Thursday, November 23, 2006

Da Vinci's Hermetic Code of Humour.

How did people pass the time hundreds of years ago? Not with crosswords. Not with sudoku. But with elaborate jokes it seems: riddles for courtiers. An intriguing, though small, exhibition of Da Vinci’s work draws to the close in the UK. Its final stage—touching England, Scotland, Wales, will be Cardiff…in the next few weeks. The exhibition contains a double-sided set of drawings, from around 1490, when Da Vinci would have been at the mid-point of his life. The miniature drawings are accompanied by short texts in Italian…made even more mysterious by the fact that they are written in left-handed mirror writing.

The fascination of these drawings has to be the mind at play. The visual jokes work like this, a light-hearted Da Vinci code which puns on fragments of metaphysical mottoes.

One line of pictures shows a hill+a frying pan+a very modern looking man with a clock face, a cartoon from Disney almost. These spell col+padella+fortuna/time’s fate which conceals colpa della fortuna: a stroke of fate.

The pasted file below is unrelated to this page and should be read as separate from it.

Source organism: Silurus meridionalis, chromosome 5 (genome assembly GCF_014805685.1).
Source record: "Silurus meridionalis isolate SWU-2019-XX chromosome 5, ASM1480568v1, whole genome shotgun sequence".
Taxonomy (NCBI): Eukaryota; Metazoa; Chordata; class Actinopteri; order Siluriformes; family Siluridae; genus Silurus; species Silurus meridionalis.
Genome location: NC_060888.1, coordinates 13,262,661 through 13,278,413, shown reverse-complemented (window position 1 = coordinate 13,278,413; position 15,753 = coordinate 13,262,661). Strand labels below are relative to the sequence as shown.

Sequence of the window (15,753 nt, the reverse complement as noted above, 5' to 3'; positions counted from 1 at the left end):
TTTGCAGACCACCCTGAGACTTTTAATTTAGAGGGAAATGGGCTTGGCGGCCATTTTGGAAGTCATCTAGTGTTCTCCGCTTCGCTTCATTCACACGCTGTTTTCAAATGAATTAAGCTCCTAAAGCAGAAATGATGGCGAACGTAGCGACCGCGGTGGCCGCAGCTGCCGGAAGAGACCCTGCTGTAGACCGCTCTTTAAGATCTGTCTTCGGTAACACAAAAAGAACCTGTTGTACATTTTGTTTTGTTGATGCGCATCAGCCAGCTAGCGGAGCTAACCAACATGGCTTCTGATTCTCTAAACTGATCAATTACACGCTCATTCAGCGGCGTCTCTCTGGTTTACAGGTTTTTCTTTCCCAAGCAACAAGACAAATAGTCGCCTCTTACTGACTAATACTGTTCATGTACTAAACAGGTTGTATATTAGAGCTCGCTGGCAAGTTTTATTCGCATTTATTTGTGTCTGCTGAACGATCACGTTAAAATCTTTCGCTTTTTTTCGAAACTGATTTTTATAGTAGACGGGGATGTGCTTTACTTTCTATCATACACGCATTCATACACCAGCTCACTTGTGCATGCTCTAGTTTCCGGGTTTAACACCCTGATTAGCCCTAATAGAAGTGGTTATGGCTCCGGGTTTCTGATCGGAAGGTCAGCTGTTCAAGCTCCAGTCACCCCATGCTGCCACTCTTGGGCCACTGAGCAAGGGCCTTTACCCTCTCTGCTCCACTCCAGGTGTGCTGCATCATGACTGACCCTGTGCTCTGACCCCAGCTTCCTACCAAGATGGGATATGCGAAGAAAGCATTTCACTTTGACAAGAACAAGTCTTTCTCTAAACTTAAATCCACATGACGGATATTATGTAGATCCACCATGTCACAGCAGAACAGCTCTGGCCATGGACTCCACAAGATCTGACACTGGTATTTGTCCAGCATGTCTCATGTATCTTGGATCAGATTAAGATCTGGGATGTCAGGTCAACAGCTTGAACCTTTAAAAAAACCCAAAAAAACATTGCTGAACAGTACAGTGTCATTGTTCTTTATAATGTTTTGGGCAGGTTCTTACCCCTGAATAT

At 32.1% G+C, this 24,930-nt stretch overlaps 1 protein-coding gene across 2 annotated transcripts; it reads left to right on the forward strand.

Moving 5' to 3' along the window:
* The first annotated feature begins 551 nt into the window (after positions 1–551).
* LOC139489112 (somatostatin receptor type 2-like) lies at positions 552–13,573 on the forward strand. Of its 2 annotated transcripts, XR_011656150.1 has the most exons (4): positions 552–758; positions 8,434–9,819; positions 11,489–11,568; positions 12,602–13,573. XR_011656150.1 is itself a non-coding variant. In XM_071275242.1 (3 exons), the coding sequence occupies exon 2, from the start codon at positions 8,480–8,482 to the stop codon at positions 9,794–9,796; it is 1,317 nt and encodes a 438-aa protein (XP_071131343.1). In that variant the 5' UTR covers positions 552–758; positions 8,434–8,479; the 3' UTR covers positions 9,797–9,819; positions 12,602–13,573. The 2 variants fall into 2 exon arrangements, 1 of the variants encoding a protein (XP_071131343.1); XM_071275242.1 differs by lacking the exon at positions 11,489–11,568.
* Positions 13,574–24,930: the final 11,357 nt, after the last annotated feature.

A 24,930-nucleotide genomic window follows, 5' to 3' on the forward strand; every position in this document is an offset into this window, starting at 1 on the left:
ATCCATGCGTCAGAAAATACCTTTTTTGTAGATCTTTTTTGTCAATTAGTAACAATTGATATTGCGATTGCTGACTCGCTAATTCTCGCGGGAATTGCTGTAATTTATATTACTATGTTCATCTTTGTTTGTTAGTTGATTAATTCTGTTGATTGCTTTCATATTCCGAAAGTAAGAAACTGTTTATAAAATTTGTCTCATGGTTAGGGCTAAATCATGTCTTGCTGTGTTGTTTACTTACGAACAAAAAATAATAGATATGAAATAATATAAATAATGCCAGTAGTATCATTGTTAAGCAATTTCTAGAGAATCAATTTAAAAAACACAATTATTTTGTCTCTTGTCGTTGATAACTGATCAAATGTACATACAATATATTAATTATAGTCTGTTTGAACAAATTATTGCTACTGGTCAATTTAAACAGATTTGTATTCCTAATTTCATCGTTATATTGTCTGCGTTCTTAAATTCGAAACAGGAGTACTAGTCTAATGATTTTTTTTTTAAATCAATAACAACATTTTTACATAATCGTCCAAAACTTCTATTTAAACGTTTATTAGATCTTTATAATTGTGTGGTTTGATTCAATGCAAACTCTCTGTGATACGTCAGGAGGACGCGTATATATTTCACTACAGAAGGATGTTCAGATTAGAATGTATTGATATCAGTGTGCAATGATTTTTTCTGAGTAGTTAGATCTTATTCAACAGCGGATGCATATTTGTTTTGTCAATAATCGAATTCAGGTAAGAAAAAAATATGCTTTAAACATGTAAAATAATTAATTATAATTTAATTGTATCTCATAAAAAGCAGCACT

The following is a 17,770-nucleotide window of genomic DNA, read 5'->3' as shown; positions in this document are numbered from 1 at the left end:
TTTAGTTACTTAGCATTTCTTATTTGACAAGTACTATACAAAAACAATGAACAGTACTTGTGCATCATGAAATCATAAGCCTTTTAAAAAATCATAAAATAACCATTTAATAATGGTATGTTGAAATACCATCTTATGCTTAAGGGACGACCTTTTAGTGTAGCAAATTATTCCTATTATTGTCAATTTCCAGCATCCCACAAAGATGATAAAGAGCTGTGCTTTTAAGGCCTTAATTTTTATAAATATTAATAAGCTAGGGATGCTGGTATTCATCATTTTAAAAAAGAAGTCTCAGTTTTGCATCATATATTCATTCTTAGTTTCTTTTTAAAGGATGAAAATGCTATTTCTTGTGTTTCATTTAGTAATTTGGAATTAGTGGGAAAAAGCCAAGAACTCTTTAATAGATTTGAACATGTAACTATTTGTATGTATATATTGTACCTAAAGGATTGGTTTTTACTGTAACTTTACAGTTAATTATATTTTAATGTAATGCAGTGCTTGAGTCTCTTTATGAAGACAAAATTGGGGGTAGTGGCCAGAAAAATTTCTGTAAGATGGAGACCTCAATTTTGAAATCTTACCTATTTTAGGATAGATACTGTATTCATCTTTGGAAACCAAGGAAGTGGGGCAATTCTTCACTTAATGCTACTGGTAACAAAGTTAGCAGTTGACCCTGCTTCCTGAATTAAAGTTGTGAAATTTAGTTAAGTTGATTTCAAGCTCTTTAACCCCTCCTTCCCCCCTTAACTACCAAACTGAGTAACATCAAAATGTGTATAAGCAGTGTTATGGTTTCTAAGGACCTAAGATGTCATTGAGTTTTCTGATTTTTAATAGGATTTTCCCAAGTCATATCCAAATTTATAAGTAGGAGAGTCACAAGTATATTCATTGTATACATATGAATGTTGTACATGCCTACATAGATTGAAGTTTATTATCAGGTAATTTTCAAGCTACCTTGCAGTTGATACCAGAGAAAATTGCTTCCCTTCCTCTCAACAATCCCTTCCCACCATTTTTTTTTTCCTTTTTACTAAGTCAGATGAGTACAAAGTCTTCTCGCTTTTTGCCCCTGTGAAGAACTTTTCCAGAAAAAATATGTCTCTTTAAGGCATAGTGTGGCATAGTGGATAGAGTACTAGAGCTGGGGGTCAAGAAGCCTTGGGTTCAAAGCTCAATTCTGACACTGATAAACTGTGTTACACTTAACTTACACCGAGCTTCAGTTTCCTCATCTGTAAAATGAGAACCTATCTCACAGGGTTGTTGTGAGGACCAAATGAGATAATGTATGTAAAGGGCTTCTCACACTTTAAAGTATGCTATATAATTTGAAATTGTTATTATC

Another line shows a pear tree/pare=pero+horse saddle/sella+a sailing woman/fortune’s wind+two notes of music/mi, fa+a gentle fern/felce +tal+a face/vise+a black yarnwinder/aspo nero. The riddle reads Pero se (l)la fortuna mi fa fel(i)ce tal vise asponero: But if Heaven makes me happy I will show such a look.

Crammed onto a tiny piece of material based paper, the hieroglyphs bring another modern artist to mind: Basquiat. It wasn’t just Da Vinci’s anatomical drawings that informed his own traumatised obsession with bones, death and the body of work…from the dead bodies that Renaissance artists cut up to the dying corpus of black African male identity. The packing-in of visual puns is also used in his painted texts:

Only one thing annoyed me in the whole of the exhibition—a piece of unBasquiat graffiti. The bottom right corner of the images are stamped with a royal ER+Crown. Not a clever visual pun, but a remainder of the imperial power that has come to own the artistic imagination of Da Vinci.


Unsane said...

premodernist humour

eshuneutics said...

yes, but with an extravagance like Joyce: ah Macbeth, Dunce Inane.

Id it is said...

Visual puns! Piqued my curiosity; I tried to magnify the images you posted, alas I failed! I'll try locating them via Google.

eshuneutics said...

hello, id it is, I have put in a link: just enter Leonardo, then it's page 2...and you can magnify to your heart's content. A very curious page.

Id it is said...

Thanks for the link.
'Curious' it sure is!